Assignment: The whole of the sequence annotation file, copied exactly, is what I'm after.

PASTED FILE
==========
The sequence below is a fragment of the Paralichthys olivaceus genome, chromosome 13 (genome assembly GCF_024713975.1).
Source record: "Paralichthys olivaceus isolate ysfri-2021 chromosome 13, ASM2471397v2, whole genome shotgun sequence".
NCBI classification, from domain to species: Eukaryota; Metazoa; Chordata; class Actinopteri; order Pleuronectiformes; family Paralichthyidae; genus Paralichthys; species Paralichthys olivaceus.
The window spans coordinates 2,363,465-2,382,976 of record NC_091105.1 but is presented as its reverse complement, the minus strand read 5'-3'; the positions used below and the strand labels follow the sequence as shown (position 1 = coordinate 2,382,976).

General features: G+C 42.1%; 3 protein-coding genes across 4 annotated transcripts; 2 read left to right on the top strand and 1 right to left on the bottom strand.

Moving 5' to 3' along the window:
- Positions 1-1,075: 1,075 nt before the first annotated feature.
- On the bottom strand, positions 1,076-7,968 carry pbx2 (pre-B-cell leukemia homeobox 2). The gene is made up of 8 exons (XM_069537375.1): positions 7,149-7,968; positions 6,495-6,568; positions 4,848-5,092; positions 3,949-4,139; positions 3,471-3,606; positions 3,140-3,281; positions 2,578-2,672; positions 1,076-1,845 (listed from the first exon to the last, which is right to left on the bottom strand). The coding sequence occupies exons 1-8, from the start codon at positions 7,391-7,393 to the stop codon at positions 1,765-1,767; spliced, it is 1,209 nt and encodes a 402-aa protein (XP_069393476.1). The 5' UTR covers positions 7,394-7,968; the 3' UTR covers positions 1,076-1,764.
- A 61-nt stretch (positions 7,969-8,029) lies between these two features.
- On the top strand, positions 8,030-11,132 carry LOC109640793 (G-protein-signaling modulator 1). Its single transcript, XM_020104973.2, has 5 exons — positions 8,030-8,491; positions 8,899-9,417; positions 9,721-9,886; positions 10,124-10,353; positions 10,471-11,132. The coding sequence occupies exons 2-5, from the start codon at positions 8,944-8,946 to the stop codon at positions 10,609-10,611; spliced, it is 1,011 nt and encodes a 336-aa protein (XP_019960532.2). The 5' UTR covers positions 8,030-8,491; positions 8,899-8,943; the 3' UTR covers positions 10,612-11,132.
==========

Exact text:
The sequence below is a fragment of the Paralichthys olivaceus genome, chromosome 13 (genome assembly GCF_024713975.1).
Source record: "Paralichthys olivaceus isolate ysfri-2021 chromosome 13, ASM2471397v2, whole genome shotgun sequence".
NCBI classification, from domain to species: Eukaryota; Metazoa; Chordata; class Actinopteri; order Pleuronectiformes; family Paralichthyidae; genus Paralichthys; species Paralichthys olivaceus.
The window spans coordinates 2,363,465-2,382,976 of record NC_091105.1 but is presented as its reverse complement, the minus strand read 5'-3'; the positions used below and the strand labels follow the sequence as shown (position 1 = coordinate 2,382,976).

General features: G+C 42.1%; 3 protein-coding genes across 4 annotated transcripts; 2 read left to right on the top strand and 1 right to left on the bottom strand.

Moving 5' to 3' along the window:
- Positions 1-1,075: 1,075 nt before the first annotated feature.
- On the bottom strand, positions 1,076-7,968 carry pbx2 (pre-B-cell leukemia homeobox 2). The gene is made up of 8 exons (XM_069537375.1): positions 7,149-7,968; positions 6,495-6,568; positions 4,848-5,092; positions 3,949-4,139; positions 3,471-3,606; positions 3,140-3,281; positions 2,578-2,672; positions 1,076-1,845 (listed from the first exon to the last, which is right to left on the bottom strand). The coding sequence occupies exons 1-8, from the start codon at positions 7,391-7,393 to the stop codon at positions 1,765-1,767; spliced, it is 1,209 nt and encodes a 402-aa protein (XP_069393476.1). The 5' UTR covers positions 7,394-7,968; the 3' UTR covers positions 1,076-1,764.
- A 61-nt stretch (positions 7,969-8,029) lies between these two features.
- On the top strand, positions 8,030-11,132 carry LOC109640793 (G-protein-signaling modulator 1). Its single transcript, XM_020104973.2, has 5 exons — positions 8,030-8,491; positions 8,899-9,417; positions 9,721-9,886; positions 10,124-10,353; positions 10,471-11,132. The coding sequence occupies exons 2-5, from the start codon at positions 8,944-8,946 to the stop codon at positions 10,609-10,611; spliced, it is 1,011 nt and encodes a 336-aa protein (XP_019960532.2). The 5' UTR covers positions 8,030-8,491; positions 8,899-8,943; the 3' UTR covers positions 10,612-11,132.